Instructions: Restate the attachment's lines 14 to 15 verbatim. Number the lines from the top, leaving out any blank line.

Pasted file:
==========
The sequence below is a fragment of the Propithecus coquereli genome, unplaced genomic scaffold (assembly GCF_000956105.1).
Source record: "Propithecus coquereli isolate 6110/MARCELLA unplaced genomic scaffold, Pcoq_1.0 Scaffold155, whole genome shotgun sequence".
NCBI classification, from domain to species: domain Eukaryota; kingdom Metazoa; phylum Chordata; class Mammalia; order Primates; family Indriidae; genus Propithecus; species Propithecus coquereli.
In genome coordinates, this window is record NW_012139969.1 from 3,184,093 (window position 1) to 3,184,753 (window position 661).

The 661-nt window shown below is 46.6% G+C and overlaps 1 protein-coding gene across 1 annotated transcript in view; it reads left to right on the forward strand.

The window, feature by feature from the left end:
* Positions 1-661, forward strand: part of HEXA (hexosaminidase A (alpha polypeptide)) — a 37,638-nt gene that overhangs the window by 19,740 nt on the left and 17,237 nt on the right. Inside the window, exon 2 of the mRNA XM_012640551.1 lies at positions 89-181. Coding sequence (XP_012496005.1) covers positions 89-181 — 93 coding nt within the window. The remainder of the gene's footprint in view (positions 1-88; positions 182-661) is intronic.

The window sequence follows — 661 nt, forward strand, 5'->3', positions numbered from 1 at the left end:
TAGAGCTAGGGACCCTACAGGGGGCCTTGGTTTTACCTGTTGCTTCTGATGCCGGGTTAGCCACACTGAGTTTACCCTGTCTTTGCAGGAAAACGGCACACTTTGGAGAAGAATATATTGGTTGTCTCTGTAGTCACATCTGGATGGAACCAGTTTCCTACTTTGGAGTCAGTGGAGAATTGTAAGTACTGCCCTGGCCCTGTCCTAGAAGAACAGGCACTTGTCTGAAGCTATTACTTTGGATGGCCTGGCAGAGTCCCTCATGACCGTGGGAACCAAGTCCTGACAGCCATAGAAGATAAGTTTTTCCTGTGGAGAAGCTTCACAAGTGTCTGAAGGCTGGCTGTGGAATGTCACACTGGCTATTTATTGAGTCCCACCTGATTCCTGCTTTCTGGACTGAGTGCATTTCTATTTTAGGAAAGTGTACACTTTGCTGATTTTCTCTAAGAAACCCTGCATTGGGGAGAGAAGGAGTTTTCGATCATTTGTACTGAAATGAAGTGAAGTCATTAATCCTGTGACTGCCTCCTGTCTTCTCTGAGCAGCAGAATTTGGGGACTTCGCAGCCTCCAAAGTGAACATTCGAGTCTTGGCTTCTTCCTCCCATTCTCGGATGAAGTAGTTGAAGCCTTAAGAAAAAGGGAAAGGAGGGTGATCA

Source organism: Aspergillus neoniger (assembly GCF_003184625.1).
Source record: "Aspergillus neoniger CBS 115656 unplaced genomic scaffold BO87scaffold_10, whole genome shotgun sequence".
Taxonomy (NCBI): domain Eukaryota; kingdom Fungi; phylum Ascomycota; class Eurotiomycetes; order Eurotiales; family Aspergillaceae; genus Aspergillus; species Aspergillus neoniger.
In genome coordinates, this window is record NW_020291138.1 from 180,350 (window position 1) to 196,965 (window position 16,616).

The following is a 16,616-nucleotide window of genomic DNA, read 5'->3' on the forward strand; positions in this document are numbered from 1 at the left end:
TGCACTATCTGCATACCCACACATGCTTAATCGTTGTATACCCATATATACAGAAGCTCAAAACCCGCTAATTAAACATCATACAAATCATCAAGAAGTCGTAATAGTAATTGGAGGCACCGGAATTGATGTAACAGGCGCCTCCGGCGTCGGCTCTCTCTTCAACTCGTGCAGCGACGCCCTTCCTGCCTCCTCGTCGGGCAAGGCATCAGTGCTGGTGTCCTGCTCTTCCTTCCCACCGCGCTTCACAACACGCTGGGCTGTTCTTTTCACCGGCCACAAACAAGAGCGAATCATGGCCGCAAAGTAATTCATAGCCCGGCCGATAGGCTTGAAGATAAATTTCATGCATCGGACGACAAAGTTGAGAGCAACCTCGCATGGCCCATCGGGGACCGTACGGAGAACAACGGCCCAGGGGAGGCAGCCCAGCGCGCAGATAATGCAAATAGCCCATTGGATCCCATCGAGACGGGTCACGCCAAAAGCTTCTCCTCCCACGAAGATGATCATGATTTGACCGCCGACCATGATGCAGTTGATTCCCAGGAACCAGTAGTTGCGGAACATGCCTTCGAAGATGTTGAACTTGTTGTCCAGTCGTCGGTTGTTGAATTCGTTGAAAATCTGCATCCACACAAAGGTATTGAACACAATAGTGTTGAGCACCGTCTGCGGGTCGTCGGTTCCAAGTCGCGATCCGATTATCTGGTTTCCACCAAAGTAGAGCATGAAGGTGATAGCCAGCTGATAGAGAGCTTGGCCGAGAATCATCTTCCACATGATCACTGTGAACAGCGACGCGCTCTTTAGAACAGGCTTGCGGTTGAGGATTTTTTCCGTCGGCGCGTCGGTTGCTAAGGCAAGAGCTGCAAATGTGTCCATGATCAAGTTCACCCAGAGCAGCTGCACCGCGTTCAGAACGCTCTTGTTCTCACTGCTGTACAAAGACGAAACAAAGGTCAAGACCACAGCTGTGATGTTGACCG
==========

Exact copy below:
The following is a 16,616-nucleotide window of genomic DNA, read 5'->3' on the forward strand; positions in this document are numbered from 1 at the left end:
TGCACTATCTGCATACCCACACATGCTTAATCGTTGTATACCCATATATACAGAAGCTCAAAACCCGCTAATTAAACATCATACAAATCATCAAGAAGTCGTAATAGTAATTGGAGGCACCGGAATTGATGTAACAGGCGCCTCCGGCGTCGGCTCTCTCTTCAACTCGTGCAGCGACGCCCTTCCTGCCTCCTCGTCGGGCAAGGCATCAGTGCTGGTGTCCTGCTCTTCCTTCCCACCGCGCTTCACAACACGCTGGGCTGTTCTTTTCACCGGCCACAAACAAGAGCGAATCATGGCCGCAAAGTAATTCATAGCCCGGCCGATAGGCTTGAAGATAAATTTCATGCATCGGACGACAAAGTTGAGAGCAACCTCGCATGGCCCATCGGGGACCGTACGGAGAACAACGGCCCAGGGGAGGCAGCCCAGCGCGCAGATAATGCAAATAGCCCATTGGATCCCATCGAGACGGGTCACGCCAAAAGCTTCTCCTCCCACGAAGATGATCATGATTTGACCGCCGACCATGATGCAGTTGATTCCCAGGAACCAGTAGTTGCGGAACATGCCTTCGAAGATGTTGAACTTGTTGTCCAGTCGTCGGTTGTTGAATTCGTTGAAAATCTGCATCCACACAAAGGTATTGAACACAATAGTGTTGAGCACCGTCTGCGGGTCGTCGGTTCCAAGTCGCGATCCGATTATCTGGTTTCCACCAAAGTAGAGCATGAAGGTGATAGCCAGCTGATAGAGAGCTTGGCCGAGAATCATCTTCCACATGATCACTGTGAACAGCGACGCGCTCTTTAGAACAGGCTTGCGGTTGAGGATTTTTTCCGTCGGCGCGTCGGTTGCTAAGGCAAGAGCTGCAAATGTGTCCATGATCAAGTTCACCCAGAGCAGCTGCACCGCGTTCAGAACGCTCTTGTTCTCACTGCTGTACAAAGACGAAACAAAGGTCAAGACCACAGCTGTGATGTTGACCG